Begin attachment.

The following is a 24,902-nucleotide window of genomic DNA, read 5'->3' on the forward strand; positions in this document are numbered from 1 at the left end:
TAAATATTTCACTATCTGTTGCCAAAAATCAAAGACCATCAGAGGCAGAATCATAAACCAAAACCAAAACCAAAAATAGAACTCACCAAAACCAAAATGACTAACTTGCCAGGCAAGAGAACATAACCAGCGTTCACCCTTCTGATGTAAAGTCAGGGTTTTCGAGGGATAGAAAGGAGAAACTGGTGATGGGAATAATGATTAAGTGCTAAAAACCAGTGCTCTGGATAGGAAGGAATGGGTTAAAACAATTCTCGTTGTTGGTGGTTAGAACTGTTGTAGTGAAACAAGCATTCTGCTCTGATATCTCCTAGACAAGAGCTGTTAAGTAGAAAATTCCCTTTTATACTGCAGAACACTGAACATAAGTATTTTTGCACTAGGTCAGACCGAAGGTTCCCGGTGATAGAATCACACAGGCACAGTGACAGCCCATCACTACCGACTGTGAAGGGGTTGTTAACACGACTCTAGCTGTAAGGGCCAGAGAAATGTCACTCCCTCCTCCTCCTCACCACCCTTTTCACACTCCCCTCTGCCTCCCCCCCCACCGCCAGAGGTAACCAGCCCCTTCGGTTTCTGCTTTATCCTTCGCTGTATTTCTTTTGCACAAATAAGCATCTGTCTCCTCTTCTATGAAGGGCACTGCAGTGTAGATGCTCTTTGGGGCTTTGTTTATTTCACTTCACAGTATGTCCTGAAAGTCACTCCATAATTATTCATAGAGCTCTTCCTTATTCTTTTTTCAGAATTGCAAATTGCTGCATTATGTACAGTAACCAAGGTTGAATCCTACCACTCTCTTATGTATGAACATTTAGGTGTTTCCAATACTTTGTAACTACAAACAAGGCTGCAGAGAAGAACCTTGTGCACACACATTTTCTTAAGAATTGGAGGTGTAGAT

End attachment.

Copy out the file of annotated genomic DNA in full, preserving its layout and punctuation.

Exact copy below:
The following is a 24,902-nucleotide window of genomic DNA, read 5'->3' on the forward strand; positions in this document are numbered from 1 at the left end:
TAAATATTTCACTATCTGTTGCCAAAAATCAAAGACCATCAGAGGCAGAATCATAAACCAAAACCAAAACCAAAAATAGAACTCACCAAAACCAAAATGACTAACTTGCCAGGCAAGAGAACATAACCAGCGTTCACCCTTCTGATGTAAAGTCAGGGTTTTCGAGGGATAGAAAGGAGAAACTGGTGATGGGAATAATGATTAAGTGCTAAAAACCAGTGCTCTGGATAGGAAGGAATGGGTTAAAACAATTCTCGTTGTTGGTGGTTAGAACTGTTGTAGTGAAACAAGCATTCTGCTCTGATATCTCCTAGACAAGAGCTGTTAAGTAGAAAATTCCCTTTTATACTGCAGAACACTGAACATAAGTATTTTTGCACTAGGTCAGACCGAAGGTTCCCGGTGATAGAATCACACAGGCACAGTGACAGCCCATCACTACCGACTGTGAAGGGGTTGTTAACACGACTCTAGCTGTAAGGGCCAGAGAAATGTCACTCCCTCCTCCTCCTCACCACCCTTTTCACACTCCCCTCTGCCTCCCCCCCCACCGCCAGAGGTAACCAGCCCCTTCGGTTTCTGCTTTATCCTTCGCTGTATTTCTTTTGCACAAATAAGCATCTGTCTCCTCTTCTATGAAGGGCACTGCAGTGTAGATGCTCTTTGGGGCTTTGTTTATTTCACTTCACAGTATGTCCTGAAAGTCACTCCATAATTATTCATAGAGCTCTTCCTTATTCTTTTTTCAGAATTGCAAATTGCTGCATTATGTACAGTAACCAAGGTTGAATCCTACCACTCTCTTATGTATGAACATTTAGGTGTTTCCAATACTTTGTAACTACAAACAAGGCTGCAGAGAAGAACCTTGTGCACACACATTTTCTTAAGAATTGGAGGTGTAGAT